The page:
The Cruisin’ Classics Auto Club brought memories, stories, and beautiful cars to the residents of Gateway Lodge in Prince George.

On June 14, members of the Cruisin’ Classics Auto Club brought their prized vehicles and many smiles to Gateway Lodge, a long-term care facility in Prince George.

Lynn AuCoin, Recreational Therapist in Complex Care shared how the event impacted the residents living at Gateway:

“This is something that the Cruisin’ Classic Auto Club has been doing for many, many years and is so well received by our residents and their families. Often, many of our residents are unable to attend the actual Father’s Day Show and Shine in the park and the generosity of the club to bring the cars out to the seniors and visit the various long-term care facilities is just amazing and so thoughtful!

A man stands in front of of four classic automobiles.

The classic cars, which ranged in year, model, and make, needed both sides of the parking lot.

“Our residents so look forward to making their way out into the parking lot to see the cars pull into the lot and visit with the owners. Often, there is much reminiscing during the event, as well as the lead up to the cars’ arrival and after they leave! Conversations can be heard about residents’ past vehicles that they owned, what they paid for it, what colour, where they bought it, road trips and so on.

“This year, I was overwhelmed with the number of cars that showed up and how the drivers and owners were thanking me for allowing them to bring their cars to Gateway. I was continuously saying, ‘No, thank you! You have no idea how special this is to our residents to have you bring your prized possession to us and share it with our residents!’”

Thank you to Cruisin’ Classics for bringing so much joy to the residents at our long-term care facilities!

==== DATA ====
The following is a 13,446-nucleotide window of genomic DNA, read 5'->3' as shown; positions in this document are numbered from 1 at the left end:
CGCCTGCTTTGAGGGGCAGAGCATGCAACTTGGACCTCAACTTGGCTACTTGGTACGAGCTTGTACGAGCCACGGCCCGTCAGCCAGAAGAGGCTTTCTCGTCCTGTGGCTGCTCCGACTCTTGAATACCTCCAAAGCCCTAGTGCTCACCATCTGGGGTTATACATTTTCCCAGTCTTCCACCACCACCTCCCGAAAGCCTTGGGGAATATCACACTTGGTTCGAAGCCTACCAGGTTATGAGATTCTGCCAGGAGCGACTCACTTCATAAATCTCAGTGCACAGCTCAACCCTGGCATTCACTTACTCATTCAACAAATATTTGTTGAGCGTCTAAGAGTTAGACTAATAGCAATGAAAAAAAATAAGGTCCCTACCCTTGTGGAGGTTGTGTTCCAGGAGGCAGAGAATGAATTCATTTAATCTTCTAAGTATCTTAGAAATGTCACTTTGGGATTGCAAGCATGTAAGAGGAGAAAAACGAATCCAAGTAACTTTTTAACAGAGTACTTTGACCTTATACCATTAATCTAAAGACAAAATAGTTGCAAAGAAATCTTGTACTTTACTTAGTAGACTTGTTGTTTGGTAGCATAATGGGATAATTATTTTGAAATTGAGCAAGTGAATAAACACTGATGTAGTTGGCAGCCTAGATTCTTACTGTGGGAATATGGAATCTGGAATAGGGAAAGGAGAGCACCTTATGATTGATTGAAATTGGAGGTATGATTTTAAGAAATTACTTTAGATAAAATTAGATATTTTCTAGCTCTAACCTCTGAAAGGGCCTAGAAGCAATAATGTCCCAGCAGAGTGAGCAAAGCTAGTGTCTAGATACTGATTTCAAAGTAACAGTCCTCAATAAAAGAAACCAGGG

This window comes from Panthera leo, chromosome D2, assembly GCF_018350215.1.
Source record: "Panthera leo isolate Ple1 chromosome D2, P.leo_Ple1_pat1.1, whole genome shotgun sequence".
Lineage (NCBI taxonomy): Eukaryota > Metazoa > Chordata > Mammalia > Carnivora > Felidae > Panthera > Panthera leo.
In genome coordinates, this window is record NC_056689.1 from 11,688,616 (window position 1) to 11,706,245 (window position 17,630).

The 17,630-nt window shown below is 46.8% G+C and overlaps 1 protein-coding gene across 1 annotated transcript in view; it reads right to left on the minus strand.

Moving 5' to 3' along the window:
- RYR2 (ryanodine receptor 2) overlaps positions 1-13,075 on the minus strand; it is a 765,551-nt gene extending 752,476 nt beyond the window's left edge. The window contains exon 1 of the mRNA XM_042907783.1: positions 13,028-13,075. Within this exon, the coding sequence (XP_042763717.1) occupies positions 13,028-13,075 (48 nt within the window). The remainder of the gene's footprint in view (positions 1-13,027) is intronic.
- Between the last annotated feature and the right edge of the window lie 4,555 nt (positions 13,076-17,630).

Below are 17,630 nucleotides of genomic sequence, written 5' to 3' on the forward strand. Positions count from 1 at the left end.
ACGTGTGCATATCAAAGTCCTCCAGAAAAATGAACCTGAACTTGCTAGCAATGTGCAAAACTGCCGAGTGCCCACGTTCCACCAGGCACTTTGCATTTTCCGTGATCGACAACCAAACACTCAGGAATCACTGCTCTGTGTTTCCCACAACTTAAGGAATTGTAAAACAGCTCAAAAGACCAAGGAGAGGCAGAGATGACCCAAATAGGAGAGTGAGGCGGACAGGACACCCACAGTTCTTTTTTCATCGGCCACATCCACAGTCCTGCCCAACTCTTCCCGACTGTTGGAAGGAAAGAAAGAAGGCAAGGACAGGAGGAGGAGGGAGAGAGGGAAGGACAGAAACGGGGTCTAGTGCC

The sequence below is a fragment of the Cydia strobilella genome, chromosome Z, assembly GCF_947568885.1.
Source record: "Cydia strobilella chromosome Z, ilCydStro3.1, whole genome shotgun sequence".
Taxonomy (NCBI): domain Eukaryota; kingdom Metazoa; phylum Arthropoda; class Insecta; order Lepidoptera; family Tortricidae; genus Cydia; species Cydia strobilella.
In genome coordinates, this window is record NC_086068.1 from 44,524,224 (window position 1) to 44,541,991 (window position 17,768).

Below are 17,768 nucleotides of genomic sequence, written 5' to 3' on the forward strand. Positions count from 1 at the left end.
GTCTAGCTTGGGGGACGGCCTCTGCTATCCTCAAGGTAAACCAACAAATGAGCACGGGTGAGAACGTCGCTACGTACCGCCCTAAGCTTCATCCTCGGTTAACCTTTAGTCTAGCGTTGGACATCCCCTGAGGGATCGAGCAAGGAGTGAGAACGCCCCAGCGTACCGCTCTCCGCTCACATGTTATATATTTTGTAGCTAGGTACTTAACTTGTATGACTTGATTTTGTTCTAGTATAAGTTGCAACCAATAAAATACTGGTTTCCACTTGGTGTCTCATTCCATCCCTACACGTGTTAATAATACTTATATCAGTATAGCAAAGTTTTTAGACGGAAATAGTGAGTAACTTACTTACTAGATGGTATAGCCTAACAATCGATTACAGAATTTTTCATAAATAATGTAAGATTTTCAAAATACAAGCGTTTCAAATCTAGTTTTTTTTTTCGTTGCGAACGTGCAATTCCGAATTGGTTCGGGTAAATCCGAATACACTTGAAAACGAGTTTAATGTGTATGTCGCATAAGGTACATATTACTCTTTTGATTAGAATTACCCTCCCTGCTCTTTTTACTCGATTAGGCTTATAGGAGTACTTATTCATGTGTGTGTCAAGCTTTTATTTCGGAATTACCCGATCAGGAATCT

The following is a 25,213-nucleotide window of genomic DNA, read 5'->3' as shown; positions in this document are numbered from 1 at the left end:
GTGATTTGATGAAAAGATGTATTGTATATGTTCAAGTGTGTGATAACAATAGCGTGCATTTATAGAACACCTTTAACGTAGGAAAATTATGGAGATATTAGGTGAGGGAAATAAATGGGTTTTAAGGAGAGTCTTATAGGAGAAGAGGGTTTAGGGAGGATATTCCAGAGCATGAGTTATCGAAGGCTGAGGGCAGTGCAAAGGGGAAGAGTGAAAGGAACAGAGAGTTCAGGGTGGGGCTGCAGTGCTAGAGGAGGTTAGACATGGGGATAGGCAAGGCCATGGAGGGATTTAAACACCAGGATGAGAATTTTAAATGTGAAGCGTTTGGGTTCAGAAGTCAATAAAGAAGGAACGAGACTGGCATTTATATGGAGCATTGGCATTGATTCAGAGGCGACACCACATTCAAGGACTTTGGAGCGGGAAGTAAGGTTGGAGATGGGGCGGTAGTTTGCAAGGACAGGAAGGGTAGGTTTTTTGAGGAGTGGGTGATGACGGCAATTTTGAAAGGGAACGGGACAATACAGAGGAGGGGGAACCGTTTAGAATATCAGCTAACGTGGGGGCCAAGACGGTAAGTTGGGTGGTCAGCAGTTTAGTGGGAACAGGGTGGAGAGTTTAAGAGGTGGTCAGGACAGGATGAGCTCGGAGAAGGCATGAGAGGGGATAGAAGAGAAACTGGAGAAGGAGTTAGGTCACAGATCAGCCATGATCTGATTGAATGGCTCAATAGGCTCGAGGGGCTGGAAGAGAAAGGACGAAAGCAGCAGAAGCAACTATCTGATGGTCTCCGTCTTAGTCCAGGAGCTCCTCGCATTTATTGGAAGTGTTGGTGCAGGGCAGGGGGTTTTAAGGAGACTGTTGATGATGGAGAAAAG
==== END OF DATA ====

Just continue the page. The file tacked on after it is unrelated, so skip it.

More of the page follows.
Sanja Knezevic

About Sanja Knezevic

Sanja is a communications advisor with Northern Health’s medical affairs department and is based in Prince George. She moved to Canada in 1995 from former Yugoslavia to Fort Nelson where she lived for a few years before moving to Prince George in 2000. Sanja enjoys photography, curling up with a good book, cooking and spending time with her friends and family.

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Overnight Home Support supporting seniors in Burns Lake

An elderly man and a young woman sit on a couch.

Harvey Funk, assisted living client in Burns Lake, and Kristen Remanda, community health worker.

Burns Lake has extended its home support hours to include overnight coverage. Now, town residents who use the Lifeline program have access to scheduled or unscheduled home support services through the night.

The overnight home support program started on November 1, 2018. As the pilot community for the extended hours, Burns Lake is currently the only BC community receiving the additional coverage. There are nine people signed up at the assisted living facility, Tweedsmuir House, as well as a couple community members who’ve scheduled check-ins linked to their Lifeline service.

How does the Lifeline program work?

With Lifeline, if a client needs help for any reason, they can press a small, waterproof personal help button (worn on a neck cord or wristband). Pressing the button calls a cell phone that’s managed by a home support worker, who can then respond and tend to the client’s needs.

In Burns Lake, a person can sign up with Lifeline, then opt into the extended overnight home support.

Clients must sign up for Lifeline, and when doing so, must choose where to direct the calls. In the past, if a patient had no family close by, they might list an ambulance service as the main contact. Now that there’s overnight home support, the first call can be to the overnight home support worker, avoiding unnecessary trips to the emergency room.

Helping seniors feel safe in their homes